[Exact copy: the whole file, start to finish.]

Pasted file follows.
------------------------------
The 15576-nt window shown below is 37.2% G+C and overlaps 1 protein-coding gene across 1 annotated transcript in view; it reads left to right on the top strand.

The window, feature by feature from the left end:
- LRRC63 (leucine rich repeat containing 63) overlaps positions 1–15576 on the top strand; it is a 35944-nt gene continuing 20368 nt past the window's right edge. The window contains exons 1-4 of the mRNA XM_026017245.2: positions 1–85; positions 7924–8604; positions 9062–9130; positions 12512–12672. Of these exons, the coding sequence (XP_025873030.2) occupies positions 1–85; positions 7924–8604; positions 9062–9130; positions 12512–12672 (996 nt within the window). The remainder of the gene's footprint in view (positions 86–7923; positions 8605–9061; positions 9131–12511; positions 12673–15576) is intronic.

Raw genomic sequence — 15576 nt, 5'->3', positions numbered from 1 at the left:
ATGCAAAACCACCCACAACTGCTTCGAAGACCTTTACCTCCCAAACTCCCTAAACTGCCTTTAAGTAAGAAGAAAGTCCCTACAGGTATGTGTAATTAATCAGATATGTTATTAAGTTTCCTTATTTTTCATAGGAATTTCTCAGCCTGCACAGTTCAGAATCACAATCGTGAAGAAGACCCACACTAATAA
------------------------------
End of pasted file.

The 15576-nt window shown below is 37.2% G+C and overlaps 1 protein-coding gene across 1 annotated transcript in view; it reads left to right on the top strand.

The window, feature by feature from the left end:
- LRRC63 (leucine rich repeat containing 63) overlaps positions 1–15576 on the top strand; it is a 35944-nt gene continuing 20368 nt past the window's right edge. The window contains exons 1-4 of the mRNA XM_026017245.2: positions 1–85; positions 7924–8604; positions 9062–9130; positions 12512–12672. Of these exons, the coding sequence (XP_025873030.2) occupies positions 1–85; positions 7924–8604; positions 9062–9130; positions 12512–12672 (996 nt within the window). The remainder of the gene's footprint in view (positions 86–7923; positions 8605–9061; positions 9131–12511; positions 12673–15576) is intronic.

Raw genomic sequence — 15576 nt, 5'->3', positions numbered from 1 at the left:
ATGCAAAACCACCCACAACTGCTTCGAAGACCTTTACCTCCCAAACTCCCTAAACTGCCTTTAAGTAAGAAGAAAGTCCCTACAGGTATGTGTAATTAATCAGATATGTTATTAAGTTTCCTTATTTTTCATAGGAATTTCTCAGCCTGCACAGTTCAGAATCACAATCGTGAAGAAGACCCACACTAATAA